James D. Heiple
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James D. Heiple
James D. Heiple
Justice of the Illinois Supreme Court

Howard C. Ryan
Thomas Kilbride
Judge of the Illinois Court of Appeals

Judge of the 10th Circuit Court

Personal details
Born (1933-09-13) September 13, 1933 (age 86)
Peoria, Illinois
Political partyRepublican
EducationBradley University
Alma materUniversity of Louisville School of Law
University of Virginia School of Law
Occupationlawyer, judge

James D. Heiple (born September 13, 1933) was a Justice of the Illinois Supreme Court from 1990 to 2000.[1]

Early and family life

Born in Peoria, Illinois, Heiple received a B.S. from Bradley University in his hometown. He studied law in Louisville, Kentucky, and received a J.D. from the University of Louisville School of Law in 1957. Heiple later received an LL.M from the University of Virginia School of Law.[1] Heiple also married; two of his sons later also became lawyers.[2]


After admission to Illinois bar, Heiple entered the private practice of law with his father in Tazewell County, Illinois, with offices in Washington and Pekin until 1970. During this period he also worked as an appellate law clerk, a public defender and a special master in chancery, a "partnership in an insurance agency corporation, service as a bank officer, director of two banks and a farm owner and manager".[1]

In 1970, voters elected Heiple to the Illinois Circuit Court. In 1980, he was elected to the Illinois Appellate Court. In 1990, Heiple successfully ran to succeed succeed retiring Illinois Supreme Court Justice Howard C. Ryan, for whom he had previously clerked.[3] In 1994, Heiple issued an opinion in the controversial "Baby Richard Case."[4] In 1996, the Illinois Judicial Inquiry Board investigated complaints that Heiple abused his position during several traffic stops and disobeyed police. Some believed the investigation resulted from the public attention drawn by that previous adoption opinion.[5] The formal complaint filed in January 1997 discussed the various traffic stops in Pekin and various western Illinois counties and led to formal censure of then Chief Justice Heiple by the Illinois Supreme Court on April 30, 1997 and his resignation from that post (but not the court) by the end of the week.[6][7]

It also led on April 14, 1997 to the first judicial impeachment proceedings in Illinois in 145 years, conducted by an investigative panel of ten representatives of the Illinois House of Representatives. Fellow Justice Benjamin K. Miller testified during Heiple's impeachment proceedings that Heiple had failed to let other court members know the seriousness of the Illinois Courts Commission's investigation. The panel voted not to impeach Heiple; he remained on the bench through the end of his term in 2000.[8] Voters elected Democrat Thomas Kilbride to succeed Heiple.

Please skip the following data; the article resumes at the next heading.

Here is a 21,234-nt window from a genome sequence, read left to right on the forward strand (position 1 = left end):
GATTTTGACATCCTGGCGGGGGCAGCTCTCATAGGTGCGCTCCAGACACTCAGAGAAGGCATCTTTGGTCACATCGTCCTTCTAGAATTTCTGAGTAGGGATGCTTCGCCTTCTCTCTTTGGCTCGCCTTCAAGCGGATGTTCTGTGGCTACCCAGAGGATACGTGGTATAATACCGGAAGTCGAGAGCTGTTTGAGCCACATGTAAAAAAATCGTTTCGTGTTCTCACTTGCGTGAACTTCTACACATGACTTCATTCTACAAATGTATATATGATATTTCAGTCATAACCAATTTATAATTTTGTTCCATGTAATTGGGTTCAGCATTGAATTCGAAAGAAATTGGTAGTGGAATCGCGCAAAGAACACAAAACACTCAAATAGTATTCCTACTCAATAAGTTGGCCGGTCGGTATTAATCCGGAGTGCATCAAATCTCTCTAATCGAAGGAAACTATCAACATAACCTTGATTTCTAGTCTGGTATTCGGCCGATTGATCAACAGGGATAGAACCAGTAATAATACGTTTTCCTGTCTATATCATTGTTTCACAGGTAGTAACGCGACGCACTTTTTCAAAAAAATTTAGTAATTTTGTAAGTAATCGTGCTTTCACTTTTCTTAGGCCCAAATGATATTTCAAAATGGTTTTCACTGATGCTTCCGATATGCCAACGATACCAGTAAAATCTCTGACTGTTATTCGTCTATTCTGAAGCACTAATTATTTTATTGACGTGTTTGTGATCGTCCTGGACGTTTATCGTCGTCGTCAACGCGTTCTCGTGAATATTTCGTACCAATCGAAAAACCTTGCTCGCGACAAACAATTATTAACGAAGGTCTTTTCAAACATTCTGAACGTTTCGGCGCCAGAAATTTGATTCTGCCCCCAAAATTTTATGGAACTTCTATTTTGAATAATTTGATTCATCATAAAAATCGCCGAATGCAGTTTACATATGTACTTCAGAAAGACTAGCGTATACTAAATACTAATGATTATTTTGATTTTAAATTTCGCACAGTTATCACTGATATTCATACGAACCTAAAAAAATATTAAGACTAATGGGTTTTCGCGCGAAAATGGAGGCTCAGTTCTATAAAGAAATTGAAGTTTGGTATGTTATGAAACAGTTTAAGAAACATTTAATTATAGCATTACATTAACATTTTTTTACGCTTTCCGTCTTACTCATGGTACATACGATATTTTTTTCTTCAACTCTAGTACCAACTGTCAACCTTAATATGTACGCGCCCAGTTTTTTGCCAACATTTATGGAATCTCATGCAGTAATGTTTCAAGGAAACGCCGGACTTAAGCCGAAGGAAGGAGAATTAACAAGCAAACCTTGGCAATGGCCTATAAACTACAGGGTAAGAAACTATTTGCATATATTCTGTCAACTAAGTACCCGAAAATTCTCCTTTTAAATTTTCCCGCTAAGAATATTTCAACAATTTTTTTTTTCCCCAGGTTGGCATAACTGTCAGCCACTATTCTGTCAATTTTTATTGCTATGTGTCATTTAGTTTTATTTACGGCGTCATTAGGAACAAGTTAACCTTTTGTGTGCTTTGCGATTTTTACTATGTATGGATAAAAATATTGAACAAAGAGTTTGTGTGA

1. ^ a b c James D. Heiple at Illinoiscourts.gov.
  2. ^ https://www.law.virginia.edu/static/uvalawyer/html/alumni/uvalawyer/f02/llm.htm
  3. ^ David Kenney and Barbara L. Brown, Basic Illinois Government: A Systematic Explanation (Southern Illinois University Press 1993) p. 129 available at https://books.google.com/books?id=H5J-qXCW_usC&pg=PA129&lpg=PA129&dq
  4. ^ In re Doe, 159 Ill. 2d 347, 349-51, 638 N.E.2d 181, 181-82 (1994) available at https://www.courtlistener.com/opinion/2123883/in-re-petition-of-doe/.
  5. ^ Jerome B. Meites and Steven F. Pflaum, Justice James D. Heiple: Impeachment and the Assault on Judicial Independence, Loyola University Law Journal vol. 29 (Summer 1998) available at http://lawecommons.luc.edu/cgi/viewcontent.cgi?article=1496&context=luclj
  6. ^ https://www2.illinois.gov/sites/.../Orders%20from%20Courts%20Commission/Heiple.pdf
  7. ^ https://www.chicagotribune.com/news/ct-xpm-1997-05-03-9705030175-story.html
  8. ^ Long, Ray (January 17, 2001). "Republican Justice Says He Will Retire From State's Supreme Court". Chicago Tribune. Chicago, Illinois. Retrieved 2017.
Political offices
Preceded by
Howard C. Ryan
Justice of the Illinois Supreme Court
Succeeded by
Thomas R. Fitzgerald

  This article uses material from the Wikipedia page available here. It is released under the Creative Commons Attribution-Share-Alike License 3.0.



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